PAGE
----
Last Tuesday night in the Democratic primary for Michigan’s Eleventh District, Representative Haley Stevens defeated Representative Andy Levin by a decisive margin of 20 percent. For most of the country, these two names mean nothing, and this intra-party contest barely registered. But for a subset of activists focused on Israel, the election has taken on outsize importance. That’s because Levin, a Jewish labor organizer and former synagogue president, is known as one of Israel’s strongest critics in Congress, while Stevens is aligned with the more centrist pro-Israel approach of most Democratic lawmakers today. When redistricting caused the two members to run against each other, dueling Israel-related money followed. A super PAC aligned with the American Israel Public Affairs Committee (AIPAC) poured $4 million into the race supporting Stevens. J Street, a liberal Zionist group and staunch ally of Levin, spent $700,000 behind him. In the end, the candidate with the bigger Israel outlay won: Stevens trounced Levin 60 percent to 40 percent.
The story I just told is technically true, but it is mostly misleading. Here’s another one. Consider this hypothetical matchup between two Democrats in Michigan:
Candidate A is a center-left former Obama administration official whose work saving Detroit’s auto industry was publicly praised by the former president. She entered Congress in 2019 after flipping a historically Republican district. As a woman and strong pro-choice advocate, she was endorsed by EMILY’s List, which put $3 million behind her primary campaign at a time when women were turning out in record numbers, even in deep-red Kansas, to oppose anti-abortion measures. Candidate A previously represented 45 percent of the new district she is now running to represent.
Candidate B, a progressive scion of a political family, took over the congressional seat held by his father in 2019. Despite his father representing the district for 36 years—and his uncle serving as Michigan’s senator, also for 36 years—Candidate B only won the primary to succeed his father by 10 points. And that was before he was redistricted into a more conservative area: Candidate B previously represented only 25 percent of the new district he is now running to represent.
In case it’s not obvious, Candidate A is Stevens and Candidate B is Levin. When we zoom out from the tunnel-vision Israel framing, we see that the race was actually decided by more normal, boring factors: candidate quality, issue salience, and political environment. Simply put, Stevens won because she was a better politician who was better suited to the make-up of the district and the current political moment. By contrast, Levin had never really been tested in a competitive election, and was fighting an uphill battle to represent a district filled with former Republican voters who Stevens had previously flipped. (Two-thirds of Levin’s old constituents resided in the neighboring Tenth District, which Levin declined to run in, angering his own party.)
This was not fertile ground for even the most politically talented progressive trailblazer, and Levin is not quite that. And yet, far from moderating his image, Levin tried to run to Stevens’s left, with predictable results. In the end, Stevens won nearly every precinct where big names like Bernie Sanders and Elizabeth Warren showed up to personally campaign for Levin.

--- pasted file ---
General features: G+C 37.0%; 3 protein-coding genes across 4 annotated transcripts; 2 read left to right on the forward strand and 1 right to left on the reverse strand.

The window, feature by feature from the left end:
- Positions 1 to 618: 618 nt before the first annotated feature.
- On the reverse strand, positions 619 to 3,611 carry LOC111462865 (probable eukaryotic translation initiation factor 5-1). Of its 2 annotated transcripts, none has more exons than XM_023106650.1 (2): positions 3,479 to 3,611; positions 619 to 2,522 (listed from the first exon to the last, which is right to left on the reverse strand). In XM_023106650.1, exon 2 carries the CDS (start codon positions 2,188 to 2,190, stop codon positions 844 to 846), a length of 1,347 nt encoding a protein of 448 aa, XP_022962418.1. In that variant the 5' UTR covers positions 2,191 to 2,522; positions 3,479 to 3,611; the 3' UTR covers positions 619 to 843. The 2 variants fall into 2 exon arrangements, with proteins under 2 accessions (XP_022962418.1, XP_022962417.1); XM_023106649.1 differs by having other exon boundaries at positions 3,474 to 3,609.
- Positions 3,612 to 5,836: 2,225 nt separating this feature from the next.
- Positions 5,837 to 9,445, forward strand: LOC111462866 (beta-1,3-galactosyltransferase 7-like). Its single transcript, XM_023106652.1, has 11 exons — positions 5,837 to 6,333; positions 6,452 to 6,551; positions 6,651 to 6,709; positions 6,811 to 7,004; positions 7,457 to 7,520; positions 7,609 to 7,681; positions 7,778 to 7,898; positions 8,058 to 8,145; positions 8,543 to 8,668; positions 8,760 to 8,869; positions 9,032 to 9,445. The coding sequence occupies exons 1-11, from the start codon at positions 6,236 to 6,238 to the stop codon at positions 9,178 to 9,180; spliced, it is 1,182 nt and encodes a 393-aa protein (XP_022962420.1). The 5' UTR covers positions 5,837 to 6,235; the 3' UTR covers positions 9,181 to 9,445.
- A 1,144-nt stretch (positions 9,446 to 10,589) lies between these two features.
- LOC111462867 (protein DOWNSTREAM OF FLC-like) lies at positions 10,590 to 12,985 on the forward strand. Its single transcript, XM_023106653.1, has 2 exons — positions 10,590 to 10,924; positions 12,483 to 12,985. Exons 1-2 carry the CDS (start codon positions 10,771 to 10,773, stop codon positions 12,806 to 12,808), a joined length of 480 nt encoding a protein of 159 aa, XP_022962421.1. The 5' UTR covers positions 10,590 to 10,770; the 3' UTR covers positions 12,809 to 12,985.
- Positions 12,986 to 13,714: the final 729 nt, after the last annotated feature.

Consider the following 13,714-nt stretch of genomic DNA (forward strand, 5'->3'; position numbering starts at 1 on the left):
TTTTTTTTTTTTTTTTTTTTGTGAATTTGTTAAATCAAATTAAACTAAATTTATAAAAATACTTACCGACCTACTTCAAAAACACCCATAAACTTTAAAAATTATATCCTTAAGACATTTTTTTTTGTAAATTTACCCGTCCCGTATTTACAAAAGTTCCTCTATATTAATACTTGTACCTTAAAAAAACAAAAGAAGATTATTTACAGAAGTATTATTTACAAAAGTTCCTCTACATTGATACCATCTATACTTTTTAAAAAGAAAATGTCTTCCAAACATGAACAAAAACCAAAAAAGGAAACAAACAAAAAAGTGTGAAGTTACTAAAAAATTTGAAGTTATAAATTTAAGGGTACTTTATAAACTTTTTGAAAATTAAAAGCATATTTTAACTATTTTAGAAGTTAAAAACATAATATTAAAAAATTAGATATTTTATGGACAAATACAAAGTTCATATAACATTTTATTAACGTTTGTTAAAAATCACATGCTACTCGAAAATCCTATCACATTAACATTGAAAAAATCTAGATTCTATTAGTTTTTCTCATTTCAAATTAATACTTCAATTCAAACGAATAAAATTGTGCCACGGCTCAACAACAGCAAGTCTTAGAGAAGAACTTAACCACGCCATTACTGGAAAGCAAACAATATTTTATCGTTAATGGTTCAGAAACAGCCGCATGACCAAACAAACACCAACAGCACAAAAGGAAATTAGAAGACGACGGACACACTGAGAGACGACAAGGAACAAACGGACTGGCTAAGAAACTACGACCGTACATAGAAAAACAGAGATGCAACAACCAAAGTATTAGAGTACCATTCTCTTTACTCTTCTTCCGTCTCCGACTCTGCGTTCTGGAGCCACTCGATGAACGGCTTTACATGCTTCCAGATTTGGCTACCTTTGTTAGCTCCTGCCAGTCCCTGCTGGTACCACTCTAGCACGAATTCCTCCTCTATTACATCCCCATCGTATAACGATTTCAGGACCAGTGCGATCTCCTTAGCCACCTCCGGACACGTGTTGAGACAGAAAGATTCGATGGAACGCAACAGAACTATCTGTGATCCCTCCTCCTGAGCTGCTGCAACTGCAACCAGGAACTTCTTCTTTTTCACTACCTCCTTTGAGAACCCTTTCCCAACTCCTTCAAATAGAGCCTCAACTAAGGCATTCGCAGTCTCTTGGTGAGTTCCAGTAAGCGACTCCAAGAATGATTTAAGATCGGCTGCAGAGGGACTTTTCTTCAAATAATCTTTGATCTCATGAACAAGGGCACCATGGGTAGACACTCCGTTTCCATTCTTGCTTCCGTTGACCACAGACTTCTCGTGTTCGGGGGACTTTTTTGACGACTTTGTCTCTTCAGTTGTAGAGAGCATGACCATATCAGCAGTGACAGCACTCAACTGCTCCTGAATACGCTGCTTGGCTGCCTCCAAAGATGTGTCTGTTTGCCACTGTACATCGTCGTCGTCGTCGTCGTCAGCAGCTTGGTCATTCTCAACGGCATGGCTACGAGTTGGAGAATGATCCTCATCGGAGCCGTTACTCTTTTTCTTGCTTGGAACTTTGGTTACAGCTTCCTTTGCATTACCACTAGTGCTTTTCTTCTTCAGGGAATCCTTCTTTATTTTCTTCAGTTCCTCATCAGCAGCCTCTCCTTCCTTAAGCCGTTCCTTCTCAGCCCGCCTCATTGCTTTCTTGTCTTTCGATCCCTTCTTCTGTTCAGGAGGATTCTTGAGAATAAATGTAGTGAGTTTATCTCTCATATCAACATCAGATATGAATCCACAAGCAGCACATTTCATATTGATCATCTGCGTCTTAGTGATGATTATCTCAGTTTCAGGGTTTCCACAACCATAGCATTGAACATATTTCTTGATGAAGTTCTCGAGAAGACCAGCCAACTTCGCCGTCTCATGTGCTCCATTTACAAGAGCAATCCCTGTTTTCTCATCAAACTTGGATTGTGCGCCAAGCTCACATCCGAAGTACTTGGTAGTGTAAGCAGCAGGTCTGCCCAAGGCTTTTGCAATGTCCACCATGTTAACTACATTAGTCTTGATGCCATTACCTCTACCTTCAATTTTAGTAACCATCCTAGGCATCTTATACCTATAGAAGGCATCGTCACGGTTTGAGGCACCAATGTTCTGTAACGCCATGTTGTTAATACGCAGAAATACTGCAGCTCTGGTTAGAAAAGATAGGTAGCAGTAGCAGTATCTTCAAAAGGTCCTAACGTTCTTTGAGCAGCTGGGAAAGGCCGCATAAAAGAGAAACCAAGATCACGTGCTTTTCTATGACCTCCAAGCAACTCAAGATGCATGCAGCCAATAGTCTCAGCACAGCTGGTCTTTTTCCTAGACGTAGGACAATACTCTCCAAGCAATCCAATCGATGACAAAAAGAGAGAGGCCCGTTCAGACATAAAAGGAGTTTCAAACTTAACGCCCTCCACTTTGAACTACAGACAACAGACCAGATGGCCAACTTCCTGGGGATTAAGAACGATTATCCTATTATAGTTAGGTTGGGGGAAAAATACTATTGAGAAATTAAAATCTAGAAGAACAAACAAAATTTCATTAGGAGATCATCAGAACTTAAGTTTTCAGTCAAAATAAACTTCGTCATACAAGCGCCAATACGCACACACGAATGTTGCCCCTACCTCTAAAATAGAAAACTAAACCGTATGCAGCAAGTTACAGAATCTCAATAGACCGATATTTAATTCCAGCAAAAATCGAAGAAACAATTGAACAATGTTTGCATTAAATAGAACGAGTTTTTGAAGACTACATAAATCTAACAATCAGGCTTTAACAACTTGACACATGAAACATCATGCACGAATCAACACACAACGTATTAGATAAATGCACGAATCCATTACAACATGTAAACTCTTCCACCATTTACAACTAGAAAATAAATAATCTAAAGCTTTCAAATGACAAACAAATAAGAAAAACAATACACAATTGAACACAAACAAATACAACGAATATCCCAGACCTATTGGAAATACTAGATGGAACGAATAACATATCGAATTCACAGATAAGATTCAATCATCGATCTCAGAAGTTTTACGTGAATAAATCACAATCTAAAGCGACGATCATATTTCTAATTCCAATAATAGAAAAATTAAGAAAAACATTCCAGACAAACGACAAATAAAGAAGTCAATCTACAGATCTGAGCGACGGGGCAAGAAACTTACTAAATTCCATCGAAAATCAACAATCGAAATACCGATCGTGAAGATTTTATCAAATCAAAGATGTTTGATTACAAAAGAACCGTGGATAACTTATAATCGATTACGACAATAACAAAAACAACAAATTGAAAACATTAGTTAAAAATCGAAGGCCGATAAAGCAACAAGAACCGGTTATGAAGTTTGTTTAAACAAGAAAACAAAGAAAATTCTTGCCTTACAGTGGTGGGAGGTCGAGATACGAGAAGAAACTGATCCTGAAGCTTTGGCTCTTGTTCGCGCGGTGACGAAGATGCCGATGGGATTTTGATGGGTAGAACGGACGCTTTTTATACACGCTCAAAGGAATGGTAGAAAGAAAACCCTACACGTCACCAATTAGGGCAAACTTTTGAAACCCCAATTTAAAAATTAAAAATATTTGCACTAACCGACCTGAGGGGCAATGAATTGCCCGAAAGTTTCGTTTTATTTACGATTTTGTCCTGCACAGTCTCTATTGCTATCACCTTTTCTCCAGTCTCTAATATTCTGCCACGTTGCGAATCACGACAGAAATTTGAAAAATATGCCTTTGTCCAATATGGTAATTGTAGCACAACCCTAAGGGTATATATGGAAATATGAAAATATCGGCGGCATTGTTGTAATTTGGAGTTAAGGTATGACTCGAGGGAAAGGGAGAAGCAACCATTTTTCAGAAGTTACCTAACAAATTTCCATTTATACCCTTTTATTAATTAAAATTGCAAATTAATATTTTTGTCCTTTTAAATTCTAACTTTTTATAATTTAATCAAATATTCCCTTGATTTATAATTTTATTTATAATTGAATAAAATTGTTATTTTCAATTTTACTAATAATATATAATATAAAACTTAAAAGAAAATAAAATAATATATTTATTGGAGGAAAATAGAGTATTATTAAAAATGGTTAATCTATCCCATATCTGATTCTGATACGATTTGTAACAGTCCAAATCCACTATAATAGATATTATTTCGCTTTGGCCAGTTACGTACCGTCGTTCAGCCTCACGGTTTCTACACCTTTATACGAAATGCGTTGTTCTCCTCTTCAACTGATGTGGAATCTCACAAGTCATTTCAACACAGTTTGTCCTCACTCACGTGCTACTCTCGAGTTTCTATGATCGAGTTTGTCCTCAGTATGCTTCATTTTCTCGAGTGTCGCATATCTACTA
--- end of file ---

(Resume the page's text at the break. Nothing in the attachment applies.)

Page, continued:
HuffPost’s Daniel Marans, one of the most astute observers of progressive politics in the Democratic party, reached a similar conclusion while reporting from Michigan before the primary. As he wrote on election night, “Levin’s campaign insisted that leaning into his left-leaning views and associations was a good strategy. His final 10 days featured [former chair of the Congressional Progressive Caucus Mark] Pocan, Warren, [Jane] Fonda, Sanders, and [Representative Rashida] Tlaib. Maybe there was no alternative in a race against Stevens, but this is not a left-wing district.”
None of this has stopped AIPAC from declaring total victory in the race or its critics from darkly intoning that the organization is buying congressional seats. Political lobbies rely on the perception of their power to project influence and are thus incentivized to overstate their sway. Critics of those lobbies are likewise incentivized to oversell the clout of their adversaries, as a way to juice donations and rally supporters against a common enemy. And that’s not to mention the anti-Semitic undercurrent that inevitably surfaces whenever “money” and “Israel” appear in the same sentence.
But sober political observers should not be fooled by this political theater or by conspiracy theories about control of Congress. As newsletter readers know from my discussion with historian Walter Russell Mead, American policy on Israel is determined largely by non-Jewish political concerns, not Jewish or Israeli money or influence. (Indeed, most American Jews are actually more left-wing on Israel than most non-Jews, which is why it should not surprise that Levin was more critical of Israel than his non-Jewish opponent.) Stevens defeated Levin because she was the better candidate for the time and place and ran a better race.
In fact, when one examines the other alleged AIPAC and mainline Israel-lobby victories in recent Democratic primaries from Ohio to Maryland, a similar pattern emerges: They won races by backing the strong horse against a weak one, supporting talented center-left politicians who already agreed with them against flawed progressive opponents. A few examples: